November 5

AAPL: 120.92

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The USPTO has today published a patent application by Apple to allow a specific fingerprint to activate a ‘panic mode’ on an iPhone, designed for use when the owner feels threatened, is in danger or is being forced to unlock their phone.

In its most basic form, placing a specific finger on the Touch ID button would place the iPhone into a special locked-down mode, blocking access to personal data store on the phone – perhaps simulating a brand new phone. In that way, if a street robber forced you to unlock your phone before handing it over, your data would be safe.

But the patent application goes far beyond this …  expand full story

October 28

AAPL: 119.27

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A patent troll is currently suing Apple, Samsung and half the automotive industry – as well as other companies – over the use of a vague, decade old patent that covers operating certain functions of a vehicle, like starting the engine and locking/unlocking doors, through a “watch” – now known as a “smartwatch”.

Intellectual Capital Consulting (LCC), the plaintiff in the lawsuit (which we embed below), claims that the defendants are using patented technology in smartwatch products and software that they are selling or contributing to sell. expand full story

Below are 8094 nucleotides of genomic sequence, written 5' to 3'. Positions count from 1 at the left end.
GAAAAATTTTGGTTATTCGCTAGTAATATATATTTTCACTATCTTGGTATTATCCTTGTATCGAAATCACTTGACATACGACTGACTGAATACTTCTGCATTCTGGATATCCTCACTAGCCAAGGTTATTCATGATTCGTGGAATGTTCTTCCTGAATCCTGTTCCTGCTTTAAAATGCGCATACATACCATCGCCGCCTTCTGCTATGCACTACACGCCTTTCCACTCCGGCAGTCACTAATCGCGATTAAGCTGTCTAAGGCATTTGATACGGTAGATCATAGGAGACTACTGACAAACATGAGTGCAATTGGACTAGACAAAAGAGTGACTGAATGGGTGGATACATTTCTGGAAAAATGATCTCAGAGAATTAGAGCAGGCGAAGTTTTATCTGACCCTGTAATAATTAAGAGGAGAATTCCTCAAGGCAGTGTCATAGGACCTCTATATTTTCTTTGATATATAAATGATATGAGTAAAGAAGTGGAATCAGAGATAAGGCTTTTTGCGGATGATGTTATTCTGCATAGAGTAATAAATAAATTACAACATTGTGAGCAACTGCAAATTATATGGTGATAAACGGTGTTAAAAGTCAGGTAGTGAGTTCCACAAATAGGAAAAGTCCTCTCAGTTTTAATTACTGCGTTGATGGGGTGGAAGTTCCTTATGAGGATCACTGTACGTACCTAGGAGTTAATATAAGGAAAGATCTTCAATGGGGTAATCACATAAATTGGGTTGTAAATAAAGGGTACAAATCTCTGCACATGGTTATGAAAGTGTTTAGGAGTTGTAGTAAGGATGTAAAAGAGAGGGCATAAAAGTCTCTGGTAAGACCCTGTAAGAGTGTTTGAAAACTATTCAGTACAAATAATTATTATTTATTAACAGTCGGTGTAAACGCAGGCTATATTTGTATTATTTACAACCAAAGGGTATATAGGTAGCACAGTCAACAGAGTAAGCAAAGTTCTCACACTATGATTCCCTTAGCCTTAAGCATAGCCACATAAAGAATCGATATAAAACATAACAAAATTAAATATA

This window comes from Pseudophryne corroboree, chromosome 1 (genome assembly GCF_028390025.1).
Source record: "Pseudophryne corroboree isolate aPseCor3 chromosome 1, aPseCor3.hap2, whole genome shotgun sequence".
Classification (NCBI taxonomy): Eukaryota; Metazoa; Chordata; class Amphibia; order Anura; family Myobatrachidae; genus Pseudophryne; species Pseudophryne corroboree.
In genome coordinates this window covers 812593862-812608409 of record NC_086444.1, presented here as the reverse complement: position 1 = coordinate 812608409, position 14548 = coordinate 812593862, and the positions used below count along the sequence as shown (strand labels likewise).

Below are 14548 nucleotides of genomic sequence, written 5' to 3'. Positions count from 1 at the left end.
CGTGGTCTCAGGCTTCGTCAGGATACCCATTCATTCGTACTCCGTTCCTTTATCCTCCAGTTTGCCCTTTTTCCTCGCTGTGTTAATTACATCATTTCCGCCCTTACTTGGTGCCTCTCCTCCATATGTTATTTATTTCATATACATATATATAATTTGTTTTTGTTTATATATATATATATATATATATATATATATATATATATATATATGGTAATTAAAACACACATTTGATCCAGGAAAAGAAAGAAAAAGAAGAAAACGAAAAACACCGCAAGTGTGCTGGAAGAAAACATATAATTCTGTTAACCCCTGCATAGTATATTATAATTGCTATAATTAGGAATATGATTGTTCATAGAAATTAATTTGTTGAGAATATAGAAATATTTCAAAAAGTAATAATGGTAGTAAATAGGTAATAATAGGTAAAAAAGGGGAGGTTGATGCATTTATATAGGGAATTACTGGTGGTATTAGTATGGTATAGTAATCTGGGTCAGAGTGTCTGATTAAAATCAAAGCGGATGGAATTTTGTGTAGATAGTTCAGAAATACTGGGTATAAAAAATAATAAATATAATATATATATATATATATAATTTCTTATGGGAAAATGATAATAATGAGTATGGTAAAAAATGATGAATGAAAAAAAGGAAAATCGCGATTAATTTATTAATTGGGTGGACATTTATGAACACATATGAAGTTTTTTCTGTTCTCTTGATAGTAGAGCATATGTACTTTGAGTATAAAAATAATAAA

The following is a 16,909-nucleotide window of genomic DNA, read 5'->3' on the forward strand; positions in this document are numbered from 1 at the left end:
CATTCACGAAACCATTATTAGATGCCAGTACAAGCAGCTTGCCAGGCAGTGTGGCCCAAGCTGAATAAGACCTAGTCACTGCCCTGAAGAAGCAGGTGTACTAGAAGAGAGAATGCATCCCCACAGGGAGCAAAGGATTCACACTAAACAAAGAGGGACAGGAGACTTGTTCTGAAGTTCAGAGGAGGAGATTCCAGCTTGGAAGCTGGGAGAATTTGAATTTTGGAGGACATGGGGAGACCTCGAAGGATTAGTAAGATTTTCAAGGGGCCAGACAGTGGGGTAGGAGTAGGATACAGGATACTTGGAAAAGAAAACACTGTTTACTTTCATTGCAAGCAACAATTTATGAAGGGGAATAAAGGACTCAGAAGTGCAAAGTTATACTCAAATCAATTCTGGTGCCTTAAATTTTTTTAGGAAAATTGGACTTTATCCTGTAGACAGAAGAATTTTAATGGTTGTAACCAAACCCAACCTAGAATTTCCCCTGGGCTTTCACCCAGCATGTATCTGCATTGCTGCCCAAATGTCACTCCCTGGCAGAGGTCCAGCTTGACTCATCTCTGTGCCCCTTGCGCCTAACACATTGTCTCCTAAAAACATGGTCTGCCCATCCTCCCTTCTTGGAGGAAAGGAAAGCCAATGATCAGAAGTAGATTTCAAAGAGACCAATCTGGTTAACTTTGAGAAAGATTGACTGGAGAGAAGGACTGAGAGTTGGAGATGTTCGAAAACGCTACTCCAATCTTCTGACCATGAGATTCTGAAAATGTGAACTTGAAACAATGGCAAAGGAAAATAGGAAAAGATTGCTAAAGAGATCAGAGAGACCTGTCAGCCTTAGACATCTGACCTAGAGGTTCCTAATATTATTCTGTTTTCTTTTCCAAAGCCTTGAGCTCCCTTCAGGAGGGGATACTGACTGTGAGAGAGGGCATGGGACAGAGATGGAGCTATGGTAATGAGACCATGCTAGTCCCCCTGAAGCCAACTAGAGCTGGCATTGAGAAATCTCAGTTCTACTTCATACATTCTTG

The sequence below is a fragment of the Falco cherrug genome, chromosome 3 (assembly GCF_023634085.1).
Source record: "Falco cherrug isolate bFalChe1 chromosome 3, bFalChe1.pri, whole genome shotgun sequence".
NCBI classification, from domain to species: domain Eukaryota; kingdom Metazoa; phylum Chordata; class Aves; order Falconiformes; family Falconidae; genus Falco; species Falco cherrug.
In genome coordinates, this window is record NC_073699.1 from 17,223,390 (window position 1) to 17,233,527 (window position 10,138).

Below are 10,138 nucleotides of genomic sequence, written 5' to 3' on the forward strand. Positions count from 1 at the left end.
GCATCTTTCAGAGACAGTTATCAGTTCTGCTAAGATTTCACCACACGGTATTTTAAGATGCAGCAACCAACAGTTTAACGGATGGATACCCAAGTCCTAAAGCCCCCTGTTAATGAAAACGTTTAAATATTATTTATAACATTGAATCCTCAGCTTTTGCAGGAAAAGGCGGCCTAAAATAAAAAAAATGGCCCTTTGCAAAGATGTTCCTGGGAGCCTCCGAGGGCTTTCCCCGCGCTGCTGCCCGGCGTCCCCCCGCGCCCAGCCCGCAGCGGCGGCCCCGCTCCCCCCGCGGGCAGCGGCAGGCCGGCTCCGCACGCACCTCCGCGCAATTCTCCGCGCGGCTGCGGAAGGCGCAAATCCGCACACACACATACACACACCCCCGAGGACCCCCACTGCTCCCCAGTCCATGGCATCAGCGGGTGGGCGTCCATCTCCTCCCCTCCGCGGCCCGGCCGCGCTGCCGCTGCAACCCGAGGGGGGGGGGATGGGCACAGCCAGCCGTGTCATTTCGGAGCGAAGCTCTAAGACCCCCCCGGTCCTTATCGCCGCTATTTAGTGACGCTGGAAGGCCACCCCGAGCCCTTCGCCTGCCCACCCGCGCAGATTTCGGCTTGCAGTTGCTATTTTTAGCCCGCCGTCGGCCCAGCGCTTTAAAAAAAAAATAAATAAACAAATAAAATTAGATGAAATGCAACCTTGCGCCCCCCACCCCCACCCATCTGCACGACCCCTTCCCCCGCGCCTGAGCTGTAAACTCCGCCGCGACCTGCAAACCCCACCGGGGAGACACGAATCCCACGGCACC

October 16

AAPL: 111.04

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Earlier this week, Apple was found guilty in an ongoing patent lawsuit initiated by the University of Wisconsin-Madison. At the time, Apple was said to potentially owe the university’s patent licensing arm $862 million in damages. Today, however, Reuters reports that the jury in the case, after much deliberation, has ordered Apple to pay $234 million in damages.

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October 13

AAPL: 111.79

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A jury today in Madison, Wisconsin has found Apple guilty of using technology owned by the University of Wisconsin without permission. According to a report from Reuters, Apple used chip technology owned by the university in its A7, A8, and A8X processors, which are found in the iPhone 5s, iPhone 6, iPhone 6 Plus, and several iPad variants.

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While Apple may have waited for the iPhone 5s before it introduced Touch ID, it’s been working on the technology since shortly after the launch of the original iPhone. A patent first filed in 2007 was finally granted today, and includes the use of a fingerprint sensor in laptops – though the drawing Apple used to illustrate the concept seemingly dates back even further than 2007!

A finger sensing apparatus may include a finger sensor including an integrated circuit (IC) substrate, an array of finger sensing elements on the IC substrate, and match circuitry on the IC substrate for performing final finger matching. […] FIG. 1 is a perspective view of an electronic device in the form of a laptop computer including a finger sensor and enhanced security in accordance with the present invention.

The patent also covers use in desktop computers, aka the iMac today, embedding the sensor into the keyboard …  expand full story

September 22

AAPL: 113.40

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September 7

AAPL: 109.27

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Our exclusive report that the Force Touch feature in the new iPhones will be a more advanced form of the technology than used in the Apple Watch has been supported by what may be the patent behind it.